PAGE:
How Dassault Is Fighting the Euro Surge

Facing a weak dollar, the French aircraft maker is boosting productivity, squeezing suppliers, and sending work to the U.S.

For Dassault Aviation (AVMD.PA), it's the best of times and the worst of times. The French aircraft maker racked up a record 212 orders worth more than $8 billion for its Dassault Falcon corporate jets last year. And the customers are still coming: Sales of private jets worldwide are forecast to double over the next decade, thanks to booming demand from newly minted Russian billionaires, Mideastern sheikhs, and other highfliers.

There's just one glitch: Dassault builds its planes in the euro zone, and it's getting hammered by the euro's relentless climb against the U.S. dollar. "For our industry to be operating normally, the rate should be around $1.10," says Dassault Chief Executive Charles Edelstenne, who also heads France's aerospace industry trade association. With the euro now above $1.55, "We're at a level which is very difficult to tolerate," he says.

Dassault isn't the only European manufacturer getting squeezed with the U.S. currency losing more than half its value against the euro over the past five years (, 3/20/08). But it suffers more than most because traditionally the commercial aerospace business is dollar-based—that is, all planes are priced in greenbacks.

Pressing Suppliers to Move Offshore

That puts Dassault at a big disadvantage to U.S. competitors such as Gulfstream, a unit of General Dynamics (GD), and Cessna, a Textron (TXT) subsidiary, whose production costs are mainly dollar-denominated. Another key rival, Canada's Bombardier (BBDB.TO), has been partially cushioned from the dollar's slide because its Learjet business is based in Wichita, Kan. Dassault, by contrast, makes all its planes in France, though they're outfitted with avionics and custom interiors at a Dassault plant in Little Rock, Ark.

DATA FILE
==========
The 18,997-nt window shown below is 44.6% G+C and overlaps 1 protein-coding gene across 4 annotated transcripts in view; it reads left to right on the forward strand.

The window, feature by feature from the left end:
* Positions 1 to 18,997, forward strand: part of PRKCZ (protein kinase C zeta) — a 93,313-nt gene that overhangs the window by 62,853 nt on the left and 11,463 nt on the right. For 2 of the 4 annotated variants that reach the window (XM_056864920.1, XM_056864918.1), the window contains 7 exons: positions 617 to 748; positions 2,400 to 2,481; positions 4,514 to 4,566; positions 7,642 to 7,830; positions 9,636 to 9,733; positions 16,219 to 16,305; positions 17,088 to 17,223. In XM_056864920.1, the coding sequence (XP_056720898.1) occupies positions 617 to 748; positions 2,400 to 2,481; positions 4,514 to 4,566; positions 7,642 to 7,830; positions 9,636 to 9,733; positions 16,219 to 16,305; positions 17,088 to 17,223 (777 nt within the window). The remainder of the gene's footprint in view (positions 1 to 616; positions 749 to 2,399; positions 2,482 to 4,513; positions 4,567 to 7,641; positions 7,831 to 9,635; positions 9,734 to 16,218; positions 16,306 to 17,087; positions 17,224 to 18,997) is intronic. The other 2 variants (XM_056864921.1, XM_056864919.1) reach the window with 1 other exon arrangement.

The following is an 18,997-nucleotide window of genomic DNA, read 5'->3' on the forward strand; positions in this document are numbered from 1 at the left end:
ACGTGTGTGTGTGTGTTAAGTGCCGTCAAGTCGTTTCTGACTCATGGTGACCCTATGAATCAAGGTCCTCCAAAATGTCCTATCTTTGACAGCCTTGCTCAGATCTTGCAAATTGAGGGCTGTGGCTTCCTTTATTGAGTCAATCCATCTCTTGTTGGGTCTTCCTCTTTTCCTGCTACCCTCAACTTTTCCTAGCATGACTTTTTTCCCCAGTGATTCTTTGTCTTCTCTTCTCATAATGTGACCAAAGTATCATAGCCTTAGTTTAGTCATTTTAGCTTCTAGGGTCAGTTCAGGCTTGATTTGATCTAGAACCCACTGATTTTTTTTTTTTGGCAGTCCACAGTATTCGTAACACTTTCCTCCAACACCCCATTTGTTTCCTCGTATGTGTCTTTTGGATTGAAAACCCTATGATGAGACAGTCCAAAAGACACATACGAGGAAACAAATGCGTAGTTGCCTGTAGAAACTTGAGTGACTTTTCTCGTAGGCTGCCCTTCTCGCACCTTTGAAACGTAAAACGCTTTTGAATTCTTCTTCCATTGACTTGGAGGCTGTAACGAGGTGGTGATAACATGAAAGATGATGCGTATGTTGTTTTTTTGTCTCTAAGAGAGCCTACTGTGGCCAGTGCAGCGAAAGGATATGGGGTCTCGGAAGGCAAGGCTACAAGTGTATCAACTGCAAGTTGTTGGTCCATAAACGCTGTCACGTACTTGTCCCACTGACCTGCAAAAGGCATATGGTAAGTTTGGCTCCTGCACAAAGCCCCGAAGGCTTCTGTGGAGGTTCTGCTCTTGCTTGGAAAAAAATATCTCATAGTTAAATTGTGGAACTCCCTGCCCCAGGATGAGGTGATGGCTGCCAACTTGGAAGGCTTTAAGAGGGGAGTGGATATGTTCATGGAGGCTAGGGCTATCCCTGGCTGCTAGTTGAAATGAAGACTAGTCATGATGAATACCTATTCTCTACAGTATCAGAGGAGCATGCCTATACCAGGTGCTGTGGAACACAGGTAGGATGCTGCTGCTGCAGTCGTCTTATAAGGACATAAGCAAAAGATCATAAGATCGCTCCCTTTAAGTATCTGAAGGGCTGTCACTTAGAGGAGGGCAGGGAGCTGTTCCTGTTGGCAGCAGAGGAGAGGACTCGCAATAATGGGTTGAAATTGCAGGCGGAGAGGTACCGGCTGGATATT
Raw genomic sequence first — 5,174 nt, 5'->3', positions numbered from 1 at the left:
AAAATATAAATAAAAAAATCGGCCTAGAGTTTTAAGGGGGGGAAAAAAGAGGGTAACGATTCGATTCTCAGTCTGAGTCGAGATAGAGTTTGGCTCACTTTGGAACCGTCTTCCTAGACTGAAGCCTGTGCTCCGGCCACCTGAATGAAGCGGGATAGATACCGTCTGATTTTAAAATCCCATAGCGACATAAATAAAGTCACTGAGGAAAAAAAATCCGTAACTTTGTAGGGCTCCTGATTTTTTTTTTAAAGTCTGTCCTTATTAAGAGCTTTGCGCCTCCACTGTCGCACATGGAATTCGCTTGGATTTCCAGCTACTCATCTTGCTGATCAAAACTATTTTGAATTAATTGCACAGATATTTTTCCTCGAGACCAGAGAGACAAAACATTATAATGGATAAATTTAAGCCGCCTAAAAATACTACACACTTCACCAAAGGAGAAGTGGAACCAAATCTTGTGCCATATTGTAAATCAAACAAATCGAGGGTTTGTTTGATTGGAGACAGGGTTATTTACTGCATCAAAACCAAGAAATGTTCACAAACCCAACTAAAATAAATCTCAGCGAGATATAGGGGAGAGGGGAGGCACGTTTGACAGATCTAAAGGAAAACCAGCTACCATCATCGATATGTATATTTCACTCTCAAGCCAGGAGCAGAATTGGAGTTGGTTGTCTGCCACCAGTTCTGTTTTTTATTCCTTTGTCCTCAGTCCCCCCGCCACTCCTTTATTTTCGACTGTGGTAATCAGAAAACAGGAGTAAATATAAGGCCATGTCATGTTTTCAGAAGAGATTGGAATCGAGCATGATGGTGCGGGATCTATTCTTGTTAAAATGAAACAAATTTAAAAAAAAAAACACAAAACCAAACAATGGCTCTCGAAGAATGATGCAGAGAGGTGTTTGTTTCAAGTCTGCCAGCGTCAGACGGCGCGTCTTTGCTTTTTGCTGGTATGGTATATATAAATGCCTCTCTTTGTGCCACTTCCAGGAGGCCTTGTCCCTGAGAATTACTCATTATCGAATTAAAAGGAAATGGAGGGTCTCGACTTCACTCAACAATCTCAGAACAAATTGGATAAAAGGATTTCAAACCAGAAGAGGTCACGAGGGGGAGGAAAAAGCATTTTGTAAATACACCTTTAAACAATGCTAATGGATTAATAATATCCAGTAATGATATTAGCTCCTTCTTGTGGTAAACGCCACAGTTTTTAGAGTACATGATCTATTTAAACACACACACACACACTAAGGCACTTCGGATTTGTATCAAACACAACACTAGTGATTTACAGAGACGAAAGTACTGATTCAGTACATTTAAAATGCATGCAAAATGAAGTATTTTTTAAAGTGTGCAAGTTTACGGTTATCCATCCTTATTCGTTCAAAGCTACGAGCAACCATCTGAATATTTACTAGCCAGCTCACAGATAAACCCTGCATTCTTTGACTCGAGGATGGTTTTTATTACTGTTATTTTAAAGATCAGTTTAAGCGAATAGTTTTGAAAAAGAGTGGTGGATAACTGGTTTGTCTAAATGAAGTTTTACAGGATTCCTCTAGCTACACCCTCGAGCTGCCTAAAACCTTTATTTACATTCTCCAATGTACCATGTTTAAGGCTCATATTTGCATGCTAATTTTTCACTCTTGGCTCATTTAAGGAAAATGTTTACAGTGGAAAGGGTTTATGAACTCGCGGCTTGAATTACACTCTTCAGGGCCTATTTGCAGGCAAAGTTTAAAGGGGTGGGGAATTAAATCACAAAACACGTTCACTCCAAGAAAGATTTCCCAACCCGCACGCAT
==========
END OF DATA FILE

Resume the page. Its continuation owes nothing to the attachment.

To fight back, Dassault says it has boosted productivity at its French factories by upgrading IT systems and adopting the latest in digital-design technology. Even as the company ramped up production to deliver 70 planes last year—15% more than in 2006—it hasn't added to its 8,000-strong French workforce. Still, Edelstenne says these efficiencies haven't been nearly enough to offset the dollar's fall. The only solution, he says, is to move as much spending as possible out of the euro zone. And the easiest way to do that is to lean on suppliers.

Indeed, the hundreds of smaller companies that supply Dassault and its better-known European counterpart, Airbus (EAD.PA), are likely to bear much of the brunt from the dollar's fall. For the aircraft makers themselves to move their factories offshore would be costly, time-consuming, and politically challenging (although Airbus already is planning to open assembly lines in China and the U.S.) To get quicker results, they're pressing suppliers of aircraft components, everything from air-conditioning systems to cabin doors, to set up operations in less costly locates.

Hedging Buys Breathing Room

Just this month, French aerospace group Latécoère (LAEP.PA), which makes fuselage sections and other components for both Airbus and Dassault, said it would open a plant employing about 1,000 in either Morocco or Tunisia. In January, British jet-engine maker Rolls-Royce (RR.L) announced it would invest $100 million to build a factory in Virginia to build engines for Dassault's latest plane, the midsize SMS business jet, scheduled to enter service in 2012.

Can such moves keep Dassault from getting squashed by the dollar's collapse? The company has some breathing room because it has used financial derivatives to hedge against currency risk. Profits last year more than doubled from 2006, to $593 million, on revenues up 24%, to $6.3 billion. "I haven't made any sale that risks putting me in the red," Edelstenne says.

Dassault also may catch a break because private-jet customers, unlike intensely cost-conscious airlines, "are not as price-sensitive," says Richard Aboulafia, an aerospace analyst with the Teal Group in Fairfax, Va. "Customers will buy a business jet because of [brand] loyalty, or because they like the way the interior looks." With commercial airlines, on the other hand, "it's all about fuel burn and numbers." Indeed, Dassault's new 7X model, which entered service just last year, is selling briskly, with a backlog of 170 orders.

But after clawing its way out of an industry downturn five years ago and investing to spiff up its product line, Dassault can't afford to take any chances. The Dassault Falcon of the future will still have a French-sounding name, but it's sure to be a multinational bird.

Before it's here, it's on the Bloomberg Terminal.